Try this easy pumpkin vinaigrette salad dressing recipe. Besides the tasty fall sweet treats like pumpkin muffins, pumpkin cookies, or pumpkin spice coffee, turn your attention to veggies and salad with this fresh pumpkin vinaigrette salad dressing. It goes well with a fall salad of lettuce, vegetables, walnuts, and ripe pears or a spinach or romaine salad.
I find the taste of this salad dressing to be a bit addictive! You could also use it as a marinade for grilling tofu, fish, or chicken, or bulgur, wild rice, or farro salad. And it just takes just a few minutes to put together.
I like to keep some canned pumpkin in the pantry. Usually, there is also some in a container in my freezer for whenever pumpkin inspiration or cravings strike: smoothies, bread, oatmeal: you name it!
Vinaigrette dressings often include Dijon mustard to help bind the water-soluble (vinegar or citrus juice) and fat-soluble (oil) ingredients together. As the pumpkin is on the thick side and I was using it right after whisking it, I didn’t think this was necessary. But, you could add a teaspoon and see how you like the flavor.
Nutrition in Pumpkin Vinaigrette Salad Dressing
The classic vinaigrette recipe has a ratio of 3:1 oil to vinegar/citrus juice. However, I find that to be too oily. Oil is also naturally packed with calories (even if they are from a healthier type of oil with monounsaturated fats, like olive, peanut, avocado, or canola.) With about 120 calories per tablespoon, a recipe with less oil is a lighter choice.
Besides the beta-carotene and phytochemicals in pumpkin, another advantage of making your own salad dressing is that you can minimize the sodium. Stevia could also be substituted for the agave nectar for fewer calories if you wish. I would try a half of a packet.
Pumpkin: use canned pumpkin puree, not pumpkin pie filling. If you would like to use a fresh pumpkin, choose a sugar pumpkin. These are small, round, sweet pumpkins: and cook the pumpkin flesh well first.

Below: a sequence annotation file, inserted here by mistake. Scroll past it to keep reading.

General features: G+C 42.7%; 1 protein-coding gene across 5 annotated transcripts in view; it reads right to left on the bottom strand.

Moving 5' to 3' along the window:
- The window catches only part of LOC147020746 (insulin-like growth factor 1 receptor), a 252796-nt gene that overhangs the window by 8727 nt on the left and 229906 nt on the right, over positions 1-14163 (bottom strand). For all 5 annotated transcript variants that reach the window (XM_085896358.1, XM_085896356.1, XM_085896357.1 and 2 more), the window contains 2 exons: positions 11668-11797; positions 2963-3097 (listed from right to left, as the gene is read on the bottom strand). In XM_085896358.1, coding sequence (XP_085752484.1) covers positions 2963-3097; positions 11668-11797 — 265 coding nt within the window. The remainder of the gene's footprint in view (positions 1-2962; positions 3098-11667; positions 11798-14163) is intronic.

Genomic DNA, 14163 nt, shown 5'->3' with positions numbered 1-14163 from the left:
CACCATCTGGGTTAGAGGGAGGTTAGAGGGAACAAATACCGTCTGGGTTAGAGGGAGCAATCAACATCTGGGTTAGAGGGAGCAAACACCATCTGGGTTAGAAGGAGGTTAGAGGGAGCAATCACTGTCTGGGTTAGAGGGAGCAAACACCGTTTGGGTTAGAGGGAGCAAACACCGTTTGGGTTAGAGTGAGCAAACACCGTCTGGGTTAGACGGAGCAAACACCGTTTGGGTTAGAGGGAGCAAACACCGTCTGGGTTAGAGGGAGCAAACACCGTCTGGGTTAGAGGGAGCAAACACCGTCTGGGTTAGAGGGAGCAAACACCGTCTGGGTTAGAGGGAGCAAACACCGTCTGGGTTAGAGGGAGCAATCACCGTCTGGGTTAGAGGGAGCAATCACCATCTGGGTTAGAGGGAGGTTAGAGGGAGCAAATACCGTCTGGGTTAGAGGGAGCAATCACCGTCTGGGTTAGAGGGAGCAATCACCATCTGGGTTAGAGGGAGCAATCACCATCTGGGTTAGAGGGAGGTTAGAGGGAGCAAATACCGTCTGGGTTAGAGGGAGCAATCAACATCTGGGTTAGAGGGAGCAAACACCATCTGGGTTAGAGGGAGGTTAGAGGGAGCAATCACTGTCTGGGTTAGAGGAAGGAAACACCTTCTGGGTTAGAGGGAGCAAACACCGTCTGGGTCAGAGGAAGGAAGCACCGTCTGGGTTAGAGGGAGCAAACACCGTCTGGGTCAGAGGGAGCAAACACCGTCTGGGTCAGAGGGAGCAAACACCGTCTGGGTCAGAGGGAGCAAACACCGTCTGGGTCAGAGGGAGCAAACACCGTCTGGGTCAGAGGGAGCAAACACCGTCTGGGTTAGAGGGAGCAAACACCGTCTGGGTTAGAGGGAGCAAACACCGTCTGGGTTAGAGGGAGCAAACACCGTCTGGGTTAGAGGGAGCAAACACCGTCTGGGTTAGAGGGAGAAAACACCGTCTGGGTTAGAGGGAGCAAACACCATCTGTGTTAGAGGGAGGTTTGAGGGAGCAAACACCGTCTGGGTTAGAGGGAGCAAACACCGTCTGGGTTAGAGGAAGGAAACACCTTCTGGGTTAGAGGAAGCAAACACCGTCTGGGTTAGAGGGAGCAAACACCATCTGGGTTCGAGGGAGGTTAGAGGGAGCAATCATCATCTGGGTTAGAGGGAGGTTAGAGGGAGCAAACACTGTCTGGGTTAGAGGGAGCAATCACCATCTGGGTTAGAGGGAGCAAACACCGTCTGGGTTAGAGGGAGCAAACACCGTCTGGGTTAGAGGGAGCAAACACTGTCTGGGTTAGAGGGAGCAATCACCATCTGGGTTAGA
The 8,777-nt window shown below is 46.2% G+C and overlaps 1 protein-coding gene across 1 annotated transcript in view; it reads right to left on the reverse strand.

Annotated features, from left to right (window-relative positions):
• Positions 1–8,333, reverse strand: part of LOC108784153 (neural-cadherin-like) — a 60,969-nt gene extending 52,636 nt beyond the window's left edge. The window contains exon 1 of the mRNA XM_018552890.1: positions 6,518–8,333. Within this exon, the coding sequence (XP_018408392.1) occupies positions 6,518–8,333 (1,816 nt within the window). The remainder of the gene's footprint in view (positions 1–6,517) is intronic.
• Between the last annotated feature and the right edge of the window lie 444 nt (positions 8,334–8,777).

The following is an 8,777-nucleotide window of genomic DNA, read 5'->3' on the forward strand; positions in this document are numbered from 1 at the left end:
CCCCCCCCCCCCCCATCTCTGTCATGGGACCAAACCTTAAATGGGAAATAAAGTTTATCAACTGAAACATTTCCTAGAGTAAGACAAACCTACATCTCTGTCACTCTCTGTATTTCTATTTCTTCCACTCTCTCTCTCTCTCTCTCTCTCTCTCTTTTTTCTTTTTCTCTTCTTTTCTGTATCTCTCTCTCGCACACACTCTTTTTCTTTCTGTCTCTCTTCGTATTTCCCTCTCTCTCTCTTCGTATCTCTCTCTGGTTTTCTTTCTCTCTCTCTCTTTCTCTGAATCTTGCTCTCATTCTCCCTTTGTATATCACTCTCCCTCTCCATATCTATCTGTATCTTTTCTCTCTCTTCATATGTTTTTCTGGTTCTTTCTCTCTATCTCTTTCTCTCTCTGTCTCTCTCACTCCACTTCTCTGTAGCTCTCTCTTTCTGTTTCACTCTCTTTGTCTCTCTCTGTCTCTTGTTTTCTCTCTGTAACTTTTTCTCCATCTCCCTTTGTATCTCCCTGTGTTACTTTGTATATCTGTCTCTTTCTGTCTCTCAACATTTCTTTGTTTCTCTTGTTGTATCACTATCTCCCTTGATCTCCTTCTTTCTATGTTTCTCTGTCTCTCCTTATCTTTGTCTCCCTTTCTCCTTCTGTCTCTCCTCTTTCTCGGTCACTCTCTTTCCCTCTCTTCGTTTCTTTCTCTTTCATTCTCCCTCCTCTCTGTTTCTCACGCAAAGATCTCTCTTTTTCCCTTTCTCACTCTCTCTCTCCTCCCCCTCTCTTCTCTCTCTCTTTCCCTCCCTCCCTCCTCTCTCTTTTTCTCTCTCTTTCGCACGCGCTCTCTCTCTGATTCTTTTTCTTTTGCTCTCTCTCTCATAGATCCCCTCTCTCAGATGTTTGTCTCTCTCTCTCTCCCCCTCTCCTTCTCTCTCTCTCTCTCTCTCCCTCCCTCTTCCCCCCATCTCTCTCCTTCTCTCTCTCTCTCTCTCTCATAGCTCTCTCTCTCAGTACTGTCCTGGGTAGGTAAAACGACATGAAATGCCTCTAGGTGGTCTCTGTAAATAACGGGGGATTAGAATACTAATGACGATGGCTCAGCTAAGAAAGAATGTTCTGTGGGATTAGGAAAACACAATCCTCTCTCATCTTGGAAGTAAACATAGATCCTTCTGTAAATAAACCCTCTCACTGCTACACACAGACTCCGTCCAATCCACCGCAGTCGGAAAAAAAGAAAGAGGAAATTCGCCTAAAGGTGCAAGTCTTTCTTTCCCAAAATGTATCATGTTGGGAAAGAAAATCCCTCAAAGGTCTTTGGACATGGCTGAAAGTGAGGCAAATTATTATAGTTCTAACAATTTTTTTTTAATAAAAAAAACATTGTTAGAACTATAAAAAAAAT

Vinegar: any mild vinegar is good for this recipe. I suggest white wine or apple cider vinegar. Rice wine vinegar is very light and is a great choice, too. Red wine and balsamic vinegar have more distinctive flavors and may not be ideal for this recipe.
Oil: my choice was extra virgin olive oil for this salad dressing. It is high in monounsaturated fats, which are beneficial for heart health. They help to lower the levels of LDL cholesterol: these and polyunsaturated fats are beneficial to promote heart health when replacing saturated and trans fats in the diet, according to this article from the American Heart Association and decades of research following Dr. Ancel Keys’ Seven Countries Study. Peanut. safflower or canola oil are also high in monounsaturated fats and have a mild flavor which would fit well with this salad dressing.
Agave nectar: this is a concentrated sweetener. It’s not nutrient-rich: just a sweetener like corn syrup, maple syrup (at least this is natural and not processed), or honey or sugar nutritionally – but a vegan option.
Ginger: this gives the dressing a delightful hint of spice. You could use freshly grated ginger as an alternate.
Salt: I just used a dash of this for flavor. I use iodized salt for most purposes to help ensure we get enough iodine. I also have a Himalayan pink salt with chili pepper grinder, which tastes great on salads.
Other Recipes You May Enjoy
- Fresh Tomato Lime Salad Dressing with Cilantro
- Tahini Salad Dressing
- Asian Cabbage Salad with Peanut-Lime Ginger Dressing
- Salad with Beans, Quinoa, Rice, and Pecans and Lemon-Herb Dressing
- Quick Pumpkin and Black Bean Tacos
- 5-Minute Double Chocolate Pumpkin Mug Cake
- Pumpkin Spice Quinoa Waffles with Pecans
Pumpkin Vinaigrette Salad Dressing
- Small bowl
- 2 tablespoons canned pumpkin puree
- 2 tablespoons apple cider vinegar
- ½ teaspoon agave nectar
- 1 dash salt
- 1 dash freshly ground black pepper
- 1 dash ginger powder
- 1 tablespoon extra virgin olive oil
- In a small bowl, mix the pumpkin puree with the vinegar, agave nectar, and spices with a whisk.
- While whisking mixture, drizzle in the olive oil.
Look for more recipes using seasonal fruits and vegetables in this post by Sisley White, including a green chutney and date and tamarind chutney which look fantastic!
Join my Facebook Group for cooking tips, questions, conversations, and recipes: Plant-Based, Vegan, and Vegetarian Cooking Community.
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